Since it is intended that your dog will stay in its crate for long periods of time, its best to choose a crate that will comfortably house the adult size of your puppy. You can use safe material to partition the space not yet needed by your puppy, eventually removing this as it grows older.

2. Gently introduce your dog to its crate

Start early by creating the impression to your dog that its crate is a safe place to relax and sleep. Do not attempt to put your pup in the crate when it is in a playful or excited state of mind, rather do so when it is in a relaxed mood.

Place the crate in the part of the house where you or your family spend most of your time and make sure it is well aerated. Open the door of the crate and allow your pup to explore it, if it won’t go in on its own accord, use treats to encourage it.

3. Encourage your puppy to spend more time in the crate

Once your cautious dog has become more accustomed to its new safe zone, support it to spend more time in it. Begin by shutting the door behind your dog for a few minutes after entering the crate, while sitting or standing by it, then leave the room with your dog still left in the crate for between 5 to 10 minutes. Repeat this process as often as possible.

As your pup becomes more accustomed to this routine, gradually increase the time you will be away from the dog crate, but remember to make this gradual so as not to induce separation anxiety in your canine companion.

4. Watch your puppy’s reaction while in the crate

There will definitely be a reaction from your puppy after being left in the dog crate by itself. Some will whine, whimper, bark, howl or even try to look for an escape route from the crate; all these are expected and can be allayed by keeping your pup well occupied in the crate. You have to distinguish between when your pup is calling for your attention (to play or pet) and when it needs to eliminate; ignore the former but let it out for the latter and put it back into the crate thereafter.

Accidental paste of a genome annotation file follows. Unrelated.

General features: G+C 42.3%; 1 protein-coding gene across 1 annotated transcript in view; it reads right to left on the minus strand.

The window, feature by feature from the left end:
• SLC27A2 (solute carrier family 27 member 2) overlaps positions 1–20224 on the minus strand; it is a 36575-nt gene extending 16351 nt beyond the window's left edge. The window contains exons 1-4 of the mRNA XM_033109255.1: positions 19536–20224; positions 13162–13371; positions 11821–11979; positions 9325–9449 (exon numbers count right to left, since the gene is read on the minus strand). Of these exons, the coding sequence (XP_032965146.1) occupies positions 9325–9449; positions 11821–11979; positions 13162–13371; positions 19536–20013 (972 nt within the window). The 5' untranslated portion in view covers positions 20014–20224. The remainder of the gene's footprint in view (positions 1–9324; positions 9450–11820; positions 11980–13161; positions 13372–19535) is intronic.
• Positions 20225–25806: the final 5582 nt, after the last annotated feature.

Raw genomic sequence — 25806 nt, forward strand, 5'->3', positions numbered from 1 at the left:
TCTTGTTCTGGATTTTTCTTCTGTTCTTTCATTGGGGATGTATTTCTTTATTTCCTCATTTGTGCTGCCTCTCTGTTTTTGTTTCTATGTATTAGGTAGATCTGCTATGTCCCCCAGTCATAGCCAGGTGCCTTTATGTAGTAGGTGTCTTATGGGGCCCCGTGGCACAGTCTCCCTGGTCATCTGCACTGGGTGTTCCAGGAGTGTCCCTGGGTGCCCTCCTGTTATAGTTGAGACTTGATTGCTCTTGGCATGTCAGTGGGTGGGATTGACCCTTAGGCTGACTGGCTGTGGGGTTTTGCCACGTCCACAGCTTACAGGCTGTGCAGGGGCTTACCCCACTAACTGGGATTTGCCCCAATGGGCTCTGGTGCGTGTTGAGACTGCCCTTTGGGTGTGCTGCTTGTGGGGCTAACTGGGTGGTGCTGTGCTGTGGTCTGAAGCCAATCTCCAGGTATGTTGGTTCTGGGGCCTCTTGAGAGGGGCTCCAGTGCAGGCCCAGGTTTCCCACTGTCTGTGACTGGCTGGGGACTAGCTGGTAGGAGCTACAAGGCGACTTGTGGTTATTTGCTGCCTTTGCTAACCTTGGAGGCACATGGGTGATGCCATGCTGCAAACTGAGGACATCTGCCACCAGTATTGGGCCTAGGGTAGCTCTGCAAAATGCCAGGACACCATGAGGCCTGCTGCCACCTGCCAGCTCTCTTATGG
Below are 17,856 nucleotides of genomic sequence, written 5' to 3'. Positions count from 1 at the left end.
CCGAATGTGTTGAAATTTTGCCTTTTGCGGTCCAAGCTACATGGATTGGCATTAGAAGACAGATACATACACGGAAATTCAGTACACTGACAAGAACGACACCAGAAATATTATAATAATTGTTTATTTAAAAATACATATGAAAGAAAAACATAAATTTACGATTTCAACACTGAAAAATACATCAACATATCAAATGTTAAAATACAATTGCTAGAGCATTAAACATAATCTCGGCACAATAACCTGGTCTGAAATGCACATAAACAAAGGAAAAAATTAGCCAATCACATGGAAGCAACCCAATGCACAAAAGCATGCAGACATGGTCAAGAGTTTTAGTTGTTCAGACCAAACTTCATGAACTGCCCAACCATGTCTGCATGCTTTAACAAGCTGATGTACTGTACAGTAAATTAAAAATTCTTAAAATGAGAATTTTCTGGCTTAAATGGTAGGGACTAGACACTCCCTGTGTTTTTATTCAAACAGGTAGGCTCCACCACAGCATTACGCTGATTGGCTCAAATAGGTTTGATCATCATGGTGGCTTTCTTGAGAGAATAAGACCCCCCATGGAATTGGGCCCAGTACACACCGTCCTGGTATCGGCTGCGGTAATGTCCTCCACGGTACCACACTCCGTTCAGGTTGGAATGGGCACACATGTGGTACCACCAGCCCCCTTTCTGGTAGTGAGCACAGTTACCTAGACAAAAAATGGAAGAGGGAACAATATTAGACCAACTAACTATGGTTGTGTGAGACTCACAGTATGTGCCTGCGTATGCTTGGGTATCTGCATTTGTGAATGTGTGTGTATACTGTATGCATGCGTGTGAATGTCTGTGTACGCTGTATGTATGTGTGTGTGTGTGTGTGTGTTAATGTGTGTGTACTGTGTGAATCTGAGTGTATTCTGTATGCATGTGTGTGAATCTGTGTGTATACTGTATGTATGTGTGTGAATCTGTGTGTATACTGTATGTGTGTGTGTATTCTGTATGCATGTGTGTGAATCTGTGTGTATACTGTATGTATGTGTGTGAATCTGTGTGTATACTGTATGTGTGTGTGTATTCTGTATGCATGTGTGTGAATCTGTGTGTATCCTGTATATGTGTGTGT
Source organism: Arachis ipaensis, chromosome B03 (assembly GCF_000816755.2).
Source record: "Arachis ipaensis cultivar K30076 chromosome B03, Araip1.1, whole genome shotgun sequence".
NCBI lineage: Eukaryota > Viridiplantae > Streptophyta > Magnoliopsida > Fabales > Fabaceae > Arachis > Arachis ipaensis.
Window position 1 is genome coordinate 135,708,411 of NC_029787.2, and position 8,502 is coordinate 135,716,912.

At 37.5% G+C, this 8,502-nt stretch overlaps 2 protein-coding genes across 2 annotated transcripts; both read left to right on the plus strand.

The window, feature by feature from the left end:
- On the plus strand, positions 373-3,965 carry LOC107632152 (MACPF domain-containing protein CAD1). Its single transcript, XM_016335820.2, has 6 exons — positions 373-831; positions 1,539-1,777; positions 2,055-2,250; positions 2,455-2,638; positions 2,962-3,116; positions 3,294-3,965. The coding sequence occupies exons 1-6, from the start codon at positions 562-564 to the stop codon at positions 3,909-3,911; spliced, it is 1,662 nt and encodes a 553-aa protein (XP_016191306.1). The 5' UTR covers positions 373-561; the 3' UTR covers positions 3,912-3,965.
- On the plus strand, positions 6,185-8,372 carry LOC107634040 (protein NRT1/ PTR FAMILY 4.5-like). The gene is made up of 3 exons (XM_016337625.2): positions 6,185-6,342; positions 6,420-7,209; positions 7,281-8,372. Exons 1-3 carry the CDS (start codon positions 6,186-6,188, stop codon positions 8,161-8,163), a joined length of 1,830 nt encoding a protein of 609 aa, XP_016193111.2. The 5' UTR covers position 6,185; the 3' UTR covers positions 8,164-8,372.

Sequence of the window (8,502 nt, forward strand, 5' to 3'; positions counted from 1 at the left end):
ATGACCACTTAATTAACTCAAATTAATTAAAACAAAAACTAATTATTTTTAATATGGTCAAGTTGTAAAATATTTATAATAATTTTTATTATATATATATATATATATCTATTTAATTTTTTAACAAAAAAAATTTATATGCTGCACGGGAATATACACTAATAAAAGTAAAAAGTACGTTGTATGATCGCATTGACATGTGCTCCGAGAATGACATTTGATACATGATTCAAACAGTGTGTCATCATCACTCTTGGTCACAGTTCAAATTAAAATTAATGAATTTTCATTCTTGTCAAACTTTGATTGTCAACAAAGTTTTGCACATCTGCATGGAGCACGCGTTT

5. Patience is the key

Don’t expect instant compliance and acceptance from your dog as you crate-train it, give it time to adjust to your new rules and its changing environment. As days turn to weeks, and then months, your firm consistency and patience with your dog will pay off. With time, your pooch will accept staying in its dog crate and if enough motivation is provided therein, it may come around to liking it, but remember that the key to success here is PATIENCE.

Read Also: Can You Declaw A Dog? Why Declawing A Dog Can Be A Felony

Is It Cruel To Leave Your Puppy In A Dog Crate Overnight?

If your lifestyle and apartment space do not allow you to let your puppy loose during the night, then it is logical to leave it in the crate overnight, and that’s not cruel at all.

Nonetheless, you have to listen to your dog’s “signal” when it needs to eliminate waste, and if you have taught the pooch a safe word associated with this process and it responds favourably, then let it out of the crate to go relieve itself. You can put it back in shortly after – while avoiding exciting the puppy.